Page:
If you’re just joining us now, be sure to check out Part 1, where we explored the inherent optimism of designers, developers and managers, and what specific elements of our professions increase our sense of optimism. In Part 2 of this series we talked with real people in development and management roles to learn what leads them to feel optimistic about their work life and projects. Part 3 continued our exploration of optimism as we checked in with some designers to see what makes them feel hopeful about their projects and day to day.
Now let’s visit the dark side…
In reflecting on my own experiences and while talking with the designers, developers and managers on the topic of optimism in the workplace, a funny thing kept happening: folks would have trouble describing what made them optimistic. Instead, they initially (and with apparent ease) listed out the things that did NOT make them optimistic.
Instead of “I love having clear requirements” they would begin with “I hate it when requirements aren’t clear.” Rather than “I love being able to build something that lots of people will use and love” they’d say “I hate building things no one in their right mind will use just because that VP of BizDev thought it was special.”
This is in direct response to being asked about OPTIMISM, people. What the heck? Are we so entrenched in our work and trapped in habitual pessimism that we can’t see the lining of our clouds any more? So it would seem, but let’s dig deeper.
In my own experience, there are a few things that have me thinking like Mr. Edgar Poe. It’s discouraging to be told that due to a particular situation, a given design can’t be used–even if it’s a better solution–due to uninformed (or just plain wrong) beliefs held by stakeholders. It’s one thing to consider options and make an informed decision, and quite another to make a choice based on misinformation or prejudice.
When a project gets canned part of the way through, and sufficient rationale is not provided – that’s a morale killer. When you’ve poured your time, energy, and (let’s be real here) love into a website, application, process, or team – it’s devastating to have it cut off at the knees and not have closure into why it’s been done.
Last, it really gets my goat when assumptions are made about the capabilities of an individual or team. Just because someone is a designer doesn’t mean they don’t have the desire and skills to develop or manage. Assuming a developer cannot think visually or doesn’t have valuable feedback about user flow is a huge mistake. Concluding that a manager has no hands-on skills is downright silly. These mistakes are costly, preventable and senseless.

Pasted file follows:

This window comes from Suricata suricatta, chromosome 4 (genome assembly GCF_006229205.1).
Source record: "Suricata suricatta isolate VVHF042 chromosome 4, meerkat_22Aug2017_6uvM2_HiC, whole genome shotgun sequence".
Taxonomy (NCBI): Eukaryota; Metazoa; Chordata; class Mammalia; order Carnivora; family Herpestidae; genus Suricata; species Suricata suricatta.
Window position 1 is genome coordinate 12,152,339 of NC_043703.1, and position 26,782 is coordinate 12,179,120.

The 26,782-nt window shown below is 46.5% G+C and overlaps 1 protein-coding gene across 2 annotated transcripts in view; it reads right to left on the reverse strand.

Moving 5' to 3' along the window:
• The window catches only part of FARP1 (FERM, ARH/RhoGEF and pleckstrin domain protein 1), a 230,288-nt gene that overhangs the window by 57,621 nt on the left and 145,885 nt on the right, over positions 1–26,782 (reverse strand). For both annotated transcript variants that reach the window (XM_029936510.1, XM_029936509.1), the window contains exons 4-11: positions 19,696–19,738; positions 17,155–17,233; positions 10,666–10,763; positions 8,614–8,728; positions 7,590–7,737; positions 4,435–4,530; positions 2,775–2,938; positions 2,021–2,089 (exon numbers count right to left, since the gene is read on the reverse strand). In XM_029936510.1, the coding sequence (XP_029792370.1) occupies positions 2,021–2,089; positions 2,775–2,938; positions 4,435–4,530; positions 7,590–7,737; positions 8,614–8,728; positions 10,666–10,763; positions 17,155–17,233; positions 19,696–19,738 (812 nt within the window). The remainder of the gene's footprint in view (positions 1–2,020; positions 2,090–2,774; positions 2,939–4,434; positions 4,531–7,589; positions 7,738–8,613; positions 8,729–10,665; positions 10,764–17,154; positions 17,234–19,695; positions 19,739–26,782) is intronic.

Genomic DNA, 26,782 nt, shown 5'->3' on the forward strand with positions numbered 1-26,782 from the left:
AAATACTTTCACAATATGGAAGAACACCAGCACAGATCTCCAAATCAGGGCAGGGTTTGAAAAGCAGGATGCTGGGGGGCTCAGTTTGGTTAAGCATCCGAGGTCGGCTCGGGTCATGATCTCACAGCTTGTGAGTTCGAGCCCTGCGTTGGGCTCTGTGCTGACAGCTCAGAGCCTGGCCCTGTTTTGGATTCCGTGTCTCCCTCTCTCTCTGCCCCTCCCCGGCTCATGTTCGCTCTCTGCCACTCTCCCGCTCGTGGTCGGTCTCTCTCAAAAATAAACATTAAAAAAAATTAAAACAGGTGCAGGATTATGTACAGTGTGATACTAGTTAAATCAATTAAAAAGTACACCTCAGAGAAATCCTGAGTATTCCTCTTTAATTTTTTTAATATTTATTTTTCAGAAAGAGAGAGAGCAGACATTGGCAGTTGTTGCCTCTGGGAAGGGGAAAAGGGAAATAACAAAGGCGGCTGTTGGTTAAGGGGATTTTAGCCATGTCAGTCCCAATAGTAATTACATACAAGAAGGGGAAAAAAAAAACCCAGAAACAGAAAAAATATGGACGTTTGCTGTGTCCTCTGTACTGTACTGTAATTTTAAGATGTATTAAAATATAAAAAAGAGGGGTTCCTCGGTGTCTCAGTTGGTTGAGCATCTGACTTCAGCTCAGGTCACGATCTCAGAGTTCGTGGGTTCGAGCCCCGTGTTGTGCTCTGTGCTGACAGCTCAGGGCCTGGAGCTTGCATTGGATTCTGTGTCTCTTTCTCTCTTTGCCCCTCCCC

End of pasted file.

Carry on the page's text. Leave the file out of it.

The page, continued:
Let’s hear what our folks in the field have to say
“What I find crushing of dreams, spirits, etc., is writing code that is only good for today. Code that¹s written to get a single job done and doesn¹t need to be well done. Code that¹s not thought-out and generally, in the grand scheme of things, doesn¹t matter, as long as the project eeks by without a major failure. The rushed, ‘just make it work’ kind of stuff.
“Another frustrating thing to deal with are designs that don¹t translate well to code and/or UX…Those cases where a design is harder to code and doesn¹t produce a better outcome (and often causes a worse outcome) due to certain specifics about the design that could easily be tweaked to make the end result much better.“
“A concern I have is the lack of language that developers possess to explain what they do to other technologists, much less non-technical people. This lack of understanding seems to make it difficult for non-programmers to appreciate and understand what our profession does. This both adds to the insularity of programming as a profession, often relegating programming to a task instead of culture or ecosystem in many domains.
This lack of language also makes understanding the risks and reasonable limits of technology out of the hands of most people — c.f. the healthcare.gov debacle. Having reasonable, stable systems as public goods will require something to be done here and I’m not sure there is adequate time or effort being made to do this.”
“There are cultural challenges with… large companies… and we’ve got some process and workflow challenges that appear to be changing for the better, but it’s happening slowly. Companies can sometimes seem slow to adopt new process ideas and we often fall back into old patterns we know don’t work, because of resourcing/budgeting constraints.”
“If you want to kill my buzz, the easiest way to do that is to…accept mediocrity. I detest laziness, and I have no time for people who aren’t willing to try new things. This can be a double-edged sword in our line of work because implementing new technology and ideas in a large company takes eons when the rest of the world seems to be moving at lightning speed.”
Are you doing the work it takes to live on the sunny side? Because let’s be real–it DOES take work to see things in a positive light, or at least from a neutral perspective. It’s far easier to dwell on the dark side, play the blame game and have a portfolio of excuses handy as to why you’re wearing that floor length black trenchcoat instead of the Rainbow Brite sweater from your aunt.
What is it that keeps YOU from feeling optimistic about your work? Think on it, and let’s compare notes in the next and final installment of this series.
Note: Also published on the amazingly rad UX destination GiantUX.com